I attended a guest lecture recently by Doojin Hwang over at the National University of Singapore. This lecture, The Old Giving Birth to the New, was interesting and one that I enjoyed. With the focus for this lecture being the meaning and role of traditional architecture in a flat (globalizing) world; he elucidates on the relationship between modernity and cultural identity through some of his projects.
There are several takeaways from this lecture for me and one of them is the whole idea about the integrity of traditional architecture in the 21st century. There is the notion of synthesis between mechanization and traditional architecture. Mr Hwang carried out a renovation project in Yangdong Village, a UNESCO world heritage site, to renovate some of the heritage houses into guest houses. The design's highlight is how it exudes a traditional ambience, while providing for contemporary conveniences within the house.
Heritage Houses Renovation in Yangdong Village
Image taken from: http://www.djharch.com/09/project/view/149#prev
In the course of the lecture, Mr Hwang mentioned that technology has advanced to the point that we are able to squeeze in little gadgets into the cavity of the structure of the house. Which was carried out in the above mentioned project to provide for modern facilities. To me, the overall experience of a traditional architecture now becomes very conflicting. While it is true that these 21st century influences remain largely invisible, and the traditional ambience is retained through the way that the spaces and form are crafted; one still cannot help but feel the subtleties of technology behind the scenes. Hence, is the traditional experience still authentic? How much "tradition" has been lost in the development of the house? None? All? Nevertheless, This is definitely one of the places I would love to visit to learn more about.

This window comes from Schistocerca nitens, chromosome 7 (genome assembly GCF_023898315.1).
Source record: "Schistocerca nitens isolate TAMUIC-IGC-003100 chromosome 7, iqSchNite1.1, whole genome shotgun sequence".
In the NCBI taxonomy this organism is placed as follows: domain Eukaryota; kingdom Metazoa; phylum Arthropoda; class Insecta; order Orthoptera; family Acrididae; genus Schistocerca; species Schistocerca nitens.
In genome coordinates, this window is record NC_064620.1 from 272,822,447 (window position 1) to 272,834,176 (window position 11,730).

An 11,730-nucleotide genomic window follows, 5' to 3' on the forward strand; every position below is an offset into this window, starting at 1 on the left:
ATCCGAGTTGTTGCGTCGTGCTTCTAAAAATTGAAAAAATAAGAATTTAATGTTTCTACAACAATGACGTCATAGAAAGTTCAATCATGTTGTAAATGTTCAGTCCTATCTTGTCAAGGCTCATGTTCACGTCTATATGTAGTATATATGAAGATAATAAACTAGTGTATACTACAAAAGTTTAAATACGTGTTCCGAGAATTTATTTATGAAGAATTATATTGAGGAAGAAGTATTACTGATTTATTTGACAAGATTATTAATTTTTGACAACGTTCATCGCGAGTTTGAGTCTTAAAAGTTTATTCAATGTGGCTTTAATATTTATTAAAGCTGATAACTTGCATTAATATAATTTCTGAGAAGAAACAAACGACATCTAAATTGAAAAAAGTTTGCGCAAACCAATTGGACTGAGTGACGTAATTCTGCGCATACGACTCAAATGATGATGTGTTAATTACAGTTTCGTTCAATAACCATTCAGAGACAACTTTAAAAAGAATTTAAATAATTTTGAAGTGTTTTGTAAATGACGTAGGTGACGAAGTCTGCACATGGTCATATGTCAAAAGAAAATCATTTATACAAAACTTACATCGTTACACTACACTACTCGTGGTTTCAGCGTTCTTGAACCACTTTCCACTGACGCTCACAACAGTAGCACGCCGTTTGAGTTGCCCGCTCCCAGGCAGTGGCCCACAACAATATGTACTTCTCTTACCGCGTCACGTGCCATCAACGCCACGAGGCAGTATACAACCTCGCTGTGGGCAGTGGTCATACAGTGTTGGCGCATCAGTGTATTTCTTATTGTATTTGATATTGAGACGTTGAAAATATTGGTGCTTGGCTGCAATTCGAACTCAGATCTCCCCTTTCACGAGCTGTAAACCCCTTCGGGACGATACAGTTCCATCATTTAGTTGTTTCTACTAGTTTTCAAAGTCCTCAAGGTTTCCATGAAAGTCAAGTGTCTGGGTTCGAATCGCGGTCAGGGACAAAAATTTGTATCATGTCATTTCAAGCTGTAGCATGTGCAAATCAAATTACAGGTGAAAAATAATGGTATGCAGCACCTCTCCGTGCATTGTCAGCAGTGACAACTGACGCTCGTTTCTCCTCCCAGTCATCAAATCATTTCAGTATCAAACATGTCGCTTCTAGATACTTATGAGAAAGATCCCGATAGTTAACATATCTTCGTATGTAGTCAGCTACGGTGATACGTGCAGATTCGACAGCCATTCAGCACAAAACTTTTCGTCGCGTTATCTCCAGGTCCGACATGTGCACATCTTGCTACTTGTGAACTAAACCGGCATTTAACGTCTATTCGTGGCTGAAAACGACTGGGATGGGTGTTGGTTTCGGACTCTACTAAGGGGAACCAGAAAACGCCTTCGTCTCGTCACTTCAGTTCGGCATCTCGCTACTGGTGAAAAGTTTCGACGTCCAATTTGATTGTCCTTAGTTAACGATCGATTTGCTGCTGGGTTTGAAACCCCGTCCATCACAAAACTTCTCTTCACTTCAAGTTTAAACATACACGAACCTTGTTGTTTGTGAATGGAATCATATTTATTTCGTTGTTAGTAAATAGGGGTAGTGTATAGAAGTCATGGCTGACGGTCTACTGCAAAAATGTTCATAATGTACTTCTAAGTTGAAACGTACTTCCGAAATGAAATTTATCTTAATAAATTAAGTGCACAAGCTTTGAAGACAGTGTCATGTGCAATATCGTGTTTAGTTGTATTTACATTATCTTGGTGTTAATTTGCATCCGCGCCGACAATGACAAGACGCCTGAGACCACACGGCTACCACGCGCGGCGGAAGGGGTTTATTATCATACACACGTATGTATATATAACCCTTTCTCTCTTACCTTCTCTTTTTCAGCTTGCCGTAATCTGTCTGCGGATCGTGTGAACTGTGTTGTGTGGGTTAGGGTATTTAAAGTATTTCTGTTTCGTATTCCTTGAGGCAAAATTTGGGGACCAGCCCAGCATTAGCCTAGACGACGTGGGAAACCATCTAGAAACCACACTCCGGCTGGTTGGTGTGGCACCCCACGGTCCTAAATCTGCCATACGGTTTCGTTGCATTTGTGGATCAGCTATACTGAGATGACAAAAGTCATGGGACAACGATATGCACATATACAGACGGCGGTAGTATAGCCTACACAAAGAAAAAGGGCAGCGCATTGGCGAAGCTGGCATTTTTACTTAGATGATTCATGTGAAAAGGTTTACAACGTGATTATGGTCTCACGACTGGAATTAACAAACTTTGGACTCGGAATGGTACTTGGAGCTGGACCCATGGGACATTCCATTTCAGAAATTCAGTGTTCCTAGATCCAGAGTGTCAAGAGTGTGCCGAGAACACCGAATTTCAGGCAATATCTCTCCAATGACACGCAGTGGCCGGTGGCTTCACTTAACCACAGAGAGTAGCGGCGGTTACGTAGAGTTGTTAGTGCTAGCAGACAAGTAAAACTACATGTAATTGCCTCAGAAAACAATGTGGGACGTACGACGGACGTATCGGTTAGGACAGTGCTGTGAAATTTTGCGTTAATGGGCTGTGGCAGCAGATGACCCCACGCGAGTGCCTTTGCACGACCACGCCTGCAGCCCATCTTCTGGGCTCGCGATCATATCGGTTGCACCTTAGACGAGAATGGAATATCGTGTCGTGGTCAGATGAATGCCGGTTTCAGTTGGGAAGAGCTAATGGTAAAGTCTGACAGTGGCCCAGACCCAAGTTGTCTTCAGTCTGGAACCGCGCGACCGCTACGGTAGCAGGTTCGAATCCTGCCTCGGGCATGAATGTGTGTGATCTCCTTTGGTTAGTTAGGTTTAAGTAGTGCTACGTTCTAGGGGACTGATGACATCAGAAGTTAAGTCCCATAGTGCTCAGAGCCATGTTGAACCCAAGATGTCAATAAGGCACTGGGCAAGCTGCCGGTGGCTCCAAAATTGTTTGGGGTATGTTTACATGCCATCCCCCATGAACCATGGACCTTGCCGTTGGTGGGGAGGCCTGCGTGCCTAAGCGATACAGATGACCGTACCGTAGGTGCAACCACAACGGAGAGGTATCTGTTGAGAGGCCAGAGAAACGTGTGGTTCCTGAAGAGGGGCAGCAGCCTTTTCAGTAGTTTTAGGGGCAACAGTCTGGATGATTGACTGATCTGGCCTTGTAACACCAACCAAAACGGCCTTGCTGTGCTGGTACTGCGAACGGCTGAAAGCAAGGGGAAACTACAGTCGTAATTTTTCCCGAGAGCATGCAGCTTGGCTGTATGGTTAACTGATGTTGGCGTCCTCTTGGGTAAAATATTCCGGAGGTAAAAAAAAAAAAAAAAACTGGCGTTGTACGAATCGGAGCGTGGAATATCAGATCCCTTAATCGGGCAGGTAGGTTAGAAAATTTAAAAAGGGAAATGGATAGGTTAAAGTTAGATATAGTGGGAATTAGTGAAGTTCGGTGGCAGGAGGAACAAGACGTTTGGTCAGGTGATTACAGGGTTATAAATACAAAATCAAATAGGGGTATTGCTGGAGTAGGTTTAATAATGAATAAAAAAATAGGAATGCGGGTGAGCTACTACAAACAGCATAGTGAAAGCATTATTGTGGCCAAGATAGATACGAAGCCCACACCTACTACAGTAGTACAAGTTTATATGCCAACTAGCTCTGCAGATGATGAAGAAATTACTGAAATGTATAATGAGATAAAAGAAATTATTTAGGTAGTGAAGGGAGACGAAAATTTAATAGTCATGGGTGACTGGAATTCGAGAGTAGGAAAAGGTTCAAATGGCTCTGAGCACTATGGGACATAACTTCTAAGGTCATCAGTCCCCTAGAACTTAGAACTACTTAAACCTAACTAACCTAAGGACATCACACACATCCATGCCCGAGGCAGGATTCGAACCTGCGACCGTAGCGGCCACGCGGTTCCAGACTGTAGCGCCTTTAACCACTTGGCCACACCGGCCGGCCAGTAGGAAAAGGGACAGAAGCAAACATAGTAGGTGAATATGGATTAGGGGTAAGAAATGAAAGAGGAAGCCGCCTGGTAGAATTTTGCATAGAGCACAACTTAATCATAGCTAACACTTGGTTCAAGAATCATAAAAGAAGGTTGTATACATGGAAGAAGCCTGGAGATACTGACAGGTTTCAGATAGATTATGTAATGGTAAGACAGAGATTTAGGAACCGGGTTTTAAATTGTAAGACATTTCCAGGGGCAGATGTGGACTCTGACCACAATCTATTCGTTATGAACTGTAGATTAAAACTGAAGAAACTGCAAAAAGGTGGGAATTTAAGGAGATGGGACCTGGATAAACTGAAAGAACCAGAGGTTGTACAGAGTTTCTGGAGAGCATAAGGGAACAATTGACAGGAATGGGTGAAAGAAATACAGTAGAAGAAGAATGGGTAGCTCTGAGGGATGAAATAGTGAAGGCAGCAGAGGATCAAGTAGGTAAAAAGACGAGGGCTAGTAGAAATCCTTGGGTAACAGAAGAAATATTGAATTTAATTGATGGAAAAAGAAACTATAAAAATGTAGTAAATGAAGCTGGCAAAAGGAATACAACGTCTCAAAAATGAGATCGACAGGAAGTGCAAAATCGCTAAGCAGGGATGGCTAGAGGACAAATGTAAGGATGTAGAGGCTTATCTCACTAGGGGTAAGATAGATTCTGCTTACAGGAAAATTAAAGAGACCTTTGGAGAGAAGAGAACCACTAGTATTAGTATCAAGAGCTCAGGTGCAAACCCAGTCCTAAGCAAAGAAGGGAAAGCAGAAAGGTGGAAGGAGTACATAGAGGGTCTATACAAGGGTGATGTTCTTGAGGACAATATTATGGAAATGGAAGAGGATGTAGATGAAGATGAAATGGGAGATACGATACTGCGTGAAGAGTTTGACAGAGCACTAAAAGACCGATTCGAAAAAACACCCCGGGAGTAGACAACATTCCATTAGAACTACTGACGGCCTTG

Another takeaway was the critical reinterpretation of traditional architecture in the course of designing a new building that hopes to manifest such qualities. To do so is a daunting task as it requires intensive research into the subject. Even after doing so, the end result might not seem to reflect the traditional qualities that you hope to achieve. However, it is fine. To reflect traditional architecture does not necessarily mean the use of materials that traditional houses have or to readopt the form. In fact, the most important factor is that the design process is done with the spirit of traditional architecture in mind. There are endless forms and ways to come up with a design that speaks of traditional architecture. Perhaps, the more successful designs are those that have undergone a thorough design process. In which the ideas are constantly evolving to meet the needs of contemporary standards but also at the same time stemming from traditional architecture.
Regardless, it was a very enlightening session for me as I got to know more about traditional architecture in Korea. I also got to learn about the different viewpoints surrounding the 2 ends of the spectrum of architecture - traditional, modern and the synthesis of both.
Hanoks, Traditional Houses in Korea
Image taken from: https://en.wikipedia.org/wiki/Hanok#/media/File:Korea-Gangneung-Ojukheon-01.jpg